Movies about video games are just weird. Really, think about it—the concept of taking a medium whose chief selling point is its interactivity, stripping it of said interactivity and selling it to a mass market for profit is just a strange, backward idea. Perhaps that’s why most attempts to make movies about games fail miserably, as director Uwe Boll demonstrates regularly.
However, every so often, a legitimate attempt is made to do video games the justice they deserve through the medium of the cinema. The last notable example was Scott Pilgrim vs. The World. The current one, and topic du-jour, is Wreck-It Ralph.
To be honest, I did not expect to like Wreck-It Ralph. The concept just seemed—and still does seem, in some ways—inherently flawed.
Quick, spoiler-free plot synopsis: the titular Wreck-It Ralph is the antagonist of a 1980s arcade game called Fix-It Felix Jr. and is fed-up with his life as a villain, as he never gets recognition for doing his job well. Thus, he goes on a journey of self-discovery through the worlds of various real and made-up arcades to acquire a medal and prove that he is worthy of the recognition befitting a hero.
Fairly standard plot, all told. Safe and marketable; what could go wrong, right?
Here’s the thing: Our suspension of disbelief, as viewers, is predicated on our acceptance of the fact that Ralph, Felix and the other made-up characters exist in the same world as Pac-Man, Mario, Sonic, Q-Bert and other real arcade characters. Well … they don’t.
That’s my major complaint with the movie’s premise—given the fact that a good portion of this movie’s intended audience grew up playing many of the arcade games referenced during the veritable onslaught of cameos in Wreck-It Ralph, they will know, beyond the shadow of a reasonable doubt, that Ralph and company aren’t from a real video game. Ralph has to be as accepted as a character as real as everyone else in his world, however, or the entire movie falls apart.
Ralph did not need to be an original character for the movie to work as intended. Just as the core audience for this movie knows that Ralph isn’t real, the core audience also knows that the fictitious arcade game Fix-It Felix Jr. is a stand-in for the classic arcade game Donkey Kong.
Ralph, in every real sense, is Donkey Kong, Felix is Mario, and easy parallels can be drawn between the rest of the movie’s original characters and their real-world counterparts.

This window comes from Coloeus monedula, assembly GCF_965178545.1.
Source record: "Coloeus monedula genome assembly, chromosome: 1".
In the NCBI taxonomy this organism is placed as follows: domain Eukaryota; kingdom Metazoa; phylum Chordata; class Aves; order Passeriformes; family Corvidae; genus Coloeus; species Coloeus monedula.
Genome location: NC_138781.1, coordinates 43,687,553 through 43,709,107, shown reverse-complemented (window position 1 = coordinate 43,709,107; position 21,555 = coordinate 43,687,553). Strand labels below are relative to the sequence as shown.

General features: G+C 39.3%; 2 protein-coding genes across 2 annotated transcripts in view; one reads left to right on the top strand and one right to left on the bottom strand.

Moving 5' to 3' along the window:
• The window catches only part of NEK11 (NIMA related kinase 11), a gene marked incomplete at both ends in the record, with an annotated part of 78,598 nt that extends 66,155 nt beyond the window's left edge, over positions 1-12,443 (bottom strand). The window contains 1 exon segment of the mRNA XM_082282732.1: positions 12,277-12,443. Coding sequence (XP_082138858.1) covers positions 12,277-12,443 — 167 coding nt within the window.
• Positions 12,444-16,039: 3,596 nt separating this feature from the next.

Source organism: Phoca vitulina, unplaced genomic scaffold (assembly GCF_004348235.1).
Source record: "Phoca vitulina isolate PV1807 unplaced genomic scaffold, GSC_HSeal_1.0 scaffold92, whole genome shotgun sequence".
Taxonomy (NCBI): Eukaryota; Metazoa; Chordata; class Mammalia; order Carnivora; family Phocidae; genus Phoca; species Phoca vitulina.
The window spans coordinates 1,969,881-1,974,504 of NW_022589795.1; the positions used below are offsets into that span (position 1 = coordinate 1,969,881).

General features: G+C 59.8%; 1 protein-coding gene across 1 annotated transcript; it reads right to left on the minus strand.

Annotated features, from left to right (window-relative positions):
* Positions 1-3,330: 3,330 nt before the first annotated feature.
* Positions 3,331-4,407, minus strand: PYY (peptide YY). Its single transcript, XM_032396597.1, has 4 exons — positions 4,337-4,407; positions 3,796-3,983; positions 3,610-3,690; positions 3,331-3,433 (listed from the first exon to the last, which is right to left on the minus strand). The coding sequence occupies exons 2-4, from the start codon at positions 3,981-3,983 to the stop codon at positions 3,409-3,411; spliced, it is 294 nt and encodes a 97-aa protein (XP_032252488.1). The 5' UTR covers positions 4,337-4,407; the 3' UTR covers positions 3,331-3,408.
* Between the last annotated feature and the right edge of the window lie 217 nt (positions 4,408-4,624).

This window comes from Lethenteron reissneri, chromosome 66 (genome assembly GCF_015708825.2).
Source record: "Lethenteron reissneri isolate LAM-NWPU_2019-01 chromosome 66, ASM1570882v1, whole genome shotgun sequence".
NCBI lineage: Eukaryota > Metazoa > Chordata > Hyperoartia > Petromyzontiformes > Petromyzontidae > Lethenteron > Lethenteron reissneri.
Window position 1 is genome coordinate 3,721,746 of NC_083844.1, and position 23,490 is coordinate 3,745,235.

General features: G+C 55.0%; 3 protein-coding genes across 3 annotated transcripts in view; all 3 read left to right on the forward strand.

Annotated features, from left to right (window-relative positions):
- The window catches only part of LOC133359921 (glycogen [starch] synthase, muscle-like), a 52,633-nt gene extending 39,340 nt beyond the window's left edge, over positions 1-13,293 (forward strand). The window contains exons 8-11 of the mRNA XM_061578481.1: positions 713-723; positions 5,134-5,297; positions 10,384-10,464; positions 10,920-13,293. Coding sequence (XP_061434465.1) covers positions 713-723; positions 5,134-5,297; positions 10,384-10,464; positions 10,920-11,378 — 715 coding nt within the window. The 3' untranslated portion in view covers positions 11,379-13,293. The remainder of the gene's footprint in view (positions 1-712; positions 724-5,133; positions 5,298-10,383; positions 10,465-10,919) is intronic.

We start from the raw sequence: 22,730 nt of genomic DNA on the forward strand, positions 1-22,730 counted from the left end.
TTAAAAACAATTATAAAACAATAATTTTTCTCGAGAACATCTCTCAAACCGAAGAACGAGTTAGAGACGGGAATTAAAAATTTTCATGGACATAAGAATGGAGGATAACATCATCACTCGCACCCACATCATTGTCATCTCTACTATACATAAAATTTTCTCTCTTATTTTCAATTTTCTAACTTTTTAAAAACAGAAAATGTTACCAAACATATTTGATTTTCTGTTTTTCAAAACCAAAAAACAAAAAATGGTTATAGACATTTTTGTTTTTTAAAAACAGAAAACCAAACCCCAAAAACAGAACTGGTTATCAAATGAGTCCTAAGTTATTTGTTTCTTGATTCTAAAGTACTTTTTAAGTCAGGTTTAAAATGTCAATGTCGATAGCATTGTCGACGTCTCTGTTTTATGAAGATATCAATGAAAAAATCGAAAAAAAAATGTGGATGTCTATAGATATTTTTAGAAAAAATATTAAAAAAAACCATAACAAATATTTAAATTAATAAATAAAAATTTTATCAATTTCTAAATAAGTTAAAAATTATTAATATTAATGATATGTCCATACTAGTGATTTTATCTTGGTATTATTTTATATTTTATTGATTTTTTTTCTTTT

I have no problem with this narrative tool as a concept—having each original character correspond to a real game character lends an undertone of humorous reference to the piece, and would really strengthen the work as a whole were it not for one thing: the obvious stand-in characters are shown interacting with real characters!
It’s like the movie couldn’t decide whether it wanted to be its own work with no real-world references outside of the occasional inside joke, or whether it wanted to be a story about real arcade characters that expanded an existing universe that everyone already knew and loved. So they tried to strike a happy medium, and everybody suffered for it.
Honestly, despite all of my bashing, the movie is still very good. It’s possibly the first movie to tell a story entirely contained in the context of a video game world, present that story to a mainstream audience and be financially successful in the process. This is a very good thing—a sign that games are becoming more accepted in mainstream culture, and an affirmation for kids and parents alike that there are more people out there who appreciate those old-timey arcade games than just the occasional fringe nerd.
I’m just a little disappointed that it didn’t realize its full potential. Scott Pilgrim vs. The World succeeded as a movie in large part because it made effective use of elements of video games, video game culture and video game mechanics without making specific reference to any particular game or gaming franchise.
Video games definitely existed in Scott Pilgrim’s world, but Scott was undeniably his own character—not a stand-in for a real-world video game character, nor a ripoff of the visual style of any one game. Wreck-It Ralph, by comparison, had the chance to do the exact opposite—to be a film entirely about real-world video games, and to use the expansive universe of pre-existing characters to tell a new and compelling story while glorying in the colorful clash of art styles and characters that inevitably occurs when well-developed worlds collide and intermingle.
Just think about it—instead of having to make us care about a character that we don’t know anything about, wouldn’t the better story have been to chronicle the adventure of Donkey Kong? Sick of throwing barrels and getting trounced by Mario, Donkey Kong gets fed-up and leaves to go on a journey of self-discovery, traveling through arcade after arcade until he finally finds the recognition he seeks, and is rewarded with his very own game, Donkey Kong Country. Seems like the obvious choice to me.